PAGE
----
Yet as Pfeiffer readily admits, while the attractions of self-indexing in terms of cost might attract providers to look at the self-indexing option, it will be the total economics of such a move which could well dissuade them. Most obviously, the simple facts of division of labour would be against them.
“Index calculation is actually cumbersome work, if you got to get the dividend amount right and the ex-date, not only for the largest companies in the United States, but also, depending on the investment universe of your index, for the smaller companies in Vietnam,” he says.
“There is a limit to the efficiency of replicating this ability over and over again in every sell-side institution, specialised index providers can achieve an edge here. Additionally, the practice of market data owners, to invent ever new categories of market data fees, is worsening the economics of self-indexing further.”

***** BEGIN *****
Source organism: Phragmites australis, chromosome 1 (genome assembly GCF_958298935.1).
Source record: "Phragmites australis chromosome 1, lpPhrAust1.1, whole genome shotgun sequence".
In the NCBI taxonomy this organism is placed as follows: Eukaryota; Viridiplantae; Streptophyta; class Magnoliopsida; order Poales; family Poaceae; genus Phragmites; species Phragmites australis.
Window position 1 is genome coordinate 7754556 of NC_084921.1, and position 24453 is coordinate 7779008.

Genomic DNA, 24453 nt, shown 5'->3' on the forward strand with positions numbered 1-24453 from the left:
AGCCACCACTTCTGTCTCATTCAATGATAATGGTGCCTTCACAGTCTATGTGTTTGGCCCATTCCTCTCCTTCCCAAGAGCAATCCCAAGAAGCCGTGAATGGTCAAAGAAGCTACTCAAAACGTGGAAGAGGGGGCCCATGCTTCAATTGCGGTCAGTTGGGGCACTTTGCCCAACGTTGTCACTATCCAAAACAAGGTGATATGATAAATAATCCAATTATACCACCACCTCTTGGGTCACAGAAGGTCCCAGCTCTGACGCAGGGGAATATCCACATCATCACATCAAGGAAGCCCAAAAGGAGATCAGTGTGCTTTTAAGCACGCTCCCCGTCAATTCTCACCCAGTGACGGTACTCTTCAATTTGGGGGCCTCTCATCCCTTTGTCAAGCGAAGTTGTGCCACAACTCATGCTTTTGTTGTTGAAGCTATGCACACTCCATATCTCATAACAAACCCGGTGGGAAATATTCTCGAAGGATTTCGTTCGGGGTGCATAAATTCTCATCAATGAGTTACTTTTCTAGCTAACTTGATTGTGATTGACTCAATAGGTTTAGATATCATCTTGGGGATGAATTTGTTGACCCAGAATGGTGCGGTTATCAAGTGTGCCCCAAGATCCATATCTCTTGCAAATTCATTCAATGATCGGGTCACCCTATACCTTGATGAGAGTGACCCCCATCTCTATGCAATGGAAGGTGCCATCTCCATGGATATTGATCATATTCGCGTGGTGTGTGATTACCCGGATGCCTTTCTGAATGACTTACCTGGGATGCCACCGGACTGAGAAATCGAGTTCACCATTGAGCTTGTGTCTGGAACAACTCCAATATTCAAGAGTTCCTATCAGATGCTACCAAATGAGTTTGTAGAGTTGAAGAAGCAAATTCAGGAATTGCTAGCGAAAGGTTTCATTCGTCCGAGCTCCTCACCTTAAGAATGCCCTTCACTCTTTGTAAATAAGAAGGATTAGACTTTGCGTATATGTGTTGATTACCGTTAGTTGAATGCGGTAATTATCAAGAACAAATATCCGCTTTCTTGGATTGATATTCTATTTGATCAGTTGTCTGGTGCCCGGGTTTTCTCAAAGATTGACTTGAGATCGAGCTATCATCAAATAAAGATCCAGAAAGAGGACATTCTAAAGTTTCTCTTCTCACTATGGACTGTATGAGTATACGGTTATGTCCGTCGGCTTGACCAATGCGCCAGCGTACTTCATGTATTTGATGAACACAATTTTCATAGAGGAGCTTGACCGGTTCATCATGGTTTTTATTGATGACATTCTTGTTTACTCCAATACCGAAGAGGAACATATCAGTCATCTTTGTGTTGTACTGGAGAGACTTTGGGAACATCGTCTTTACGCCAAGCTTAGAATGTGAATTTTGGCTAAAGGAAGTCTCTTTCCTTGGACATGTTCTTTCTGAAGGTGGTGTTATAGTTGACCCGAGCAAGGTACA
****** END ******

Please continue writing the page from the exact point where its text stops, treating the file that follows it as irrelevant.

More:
Pfeiffer does admit that the largest of the ETF providers might be in a different position having both the capability to set up their own indices and the wherewithal to maintain the work on them. But he goes on to say that they would have one big vulnerability which might stop them from making moves in this direction - conflict of interest.
“The Libor scandal and its aftermath is the perfect example, why ETF providers chose index providers,” he says. “Employees traded against their own index. This is one of the reasons why the European Benchmark Regulation was established.”
Naturally, large entities already have the mechanisms to avoid or prevent such conflicts of interests but sometimes such Chinese walls are not enough. “One simply cannot make sure that the trader, who went on lunch with the employee from the indexing department strictly spoke about non-work-related topics,” says Pfeiffer. “Therefore, to entirely avoid such a vulnerability, they outsource the index calculation and chose an index provider.”
Through the keyhole
But for Northway, when it comes to a provider’s choice of index provider there are still questions to answer regarding transparency and efficiency.